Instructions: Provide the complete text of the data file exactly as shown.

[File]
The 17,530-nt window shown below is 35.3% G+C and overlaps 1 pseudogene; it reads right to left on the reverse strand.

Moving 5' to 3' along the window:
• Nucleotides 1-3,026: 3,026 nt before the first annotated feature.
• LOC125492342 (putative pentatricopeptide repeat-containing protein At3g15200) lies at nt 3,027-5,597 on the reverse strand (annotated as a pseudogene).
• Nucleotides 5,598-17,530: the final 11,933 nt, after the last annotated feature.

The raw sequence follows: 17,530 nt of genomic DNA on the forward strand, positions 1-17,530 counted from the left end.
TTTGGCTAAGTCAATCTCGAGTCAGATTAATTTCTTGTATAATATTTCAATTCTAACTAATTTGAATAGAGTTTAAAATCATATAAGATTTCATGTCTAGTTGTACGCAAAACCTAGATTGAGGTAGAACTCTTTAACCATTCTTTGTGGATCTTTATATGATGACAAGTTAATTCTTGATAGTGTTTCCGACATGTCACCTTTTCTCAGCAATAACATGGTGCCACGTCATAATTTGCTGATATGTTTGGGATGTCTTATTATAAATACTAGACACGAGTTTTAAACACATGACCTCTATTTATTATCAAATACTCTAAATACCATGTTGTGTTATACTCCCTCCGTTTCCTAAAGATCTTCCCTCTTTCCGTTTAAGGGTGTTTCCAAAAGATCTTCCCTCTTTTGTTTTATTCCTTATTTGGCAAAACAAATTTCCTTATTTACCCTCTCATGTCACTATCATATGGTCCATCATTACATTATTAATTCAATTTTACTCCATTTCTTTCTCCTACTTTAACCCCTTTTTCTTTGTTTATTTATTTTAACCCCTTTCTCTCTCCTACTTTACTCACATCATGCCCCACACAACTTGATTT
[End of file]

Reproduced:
The 17,530-nt window shown below is 35.3% G+C and overlaps 1 pseudogene; it reads right to left on the reverse strand.

Moving 5' to 3' along the window:
• Nucleotides 1-3,026: 3,026 nt before the first annotated feature.
• LOC125492342 (putative pentatricopeptide repeat-containing protein At3g15200) lies at nt 3,027-5,597 on the reverse strand (annotated as a pseudogene).
• Nucleotides 5,598-17,530: the final 11,933 nt, after the last annotated feature.

The raw sequence follows: 17,530 nt of genomic DNA on the forward strand, positions 1-17,530 counted from the left end.
TTTGGCTAAGTCAATCTCGAGTCAGATTAATTTCTTGTATAATATTTCAATTCTAACTAATTTGAATAGAGTTTAAAATCATATAAGATTTCATGTCTAGTTGTACGCAAAACCTAGATTGAGGTAGAACTCTTTAACCATTCTTTGTGGATCTTTATATGATGACAAGTTAATTCTTGATAGTGTTTCCGACATGTCACCTTTTCTCAGCAATAACATGGTGCCACGTCATAATTTGCTGATATGTTTGGGATGTCTTATTATAAATACTAGACACGAGTTTTAAACACATGACCTCTATTTATTATCAAATACTCTAAATACCATGTTGTGTTATACTCCCTCCGTTTCCTAAAGATCTTCCCTCTTTCCGTTTAAGGGTGTTTCCAAAAGATCTTCCCTCTTTTGTTTTATTCCTTATTTGGCAAAACAAATTTCCTTATTTACCCTCTCATGTCACTATCATATGGTCCATCATTACATTATTAATTCAATTTTACTCCATTTCTTTCTCCTACTTTAACCCCTTTTTCTTTGTTTATTTATTTTAACCCCTTTCTCTCTCCTACTTTACTCACATCATGCCCCACACAACTTGATTT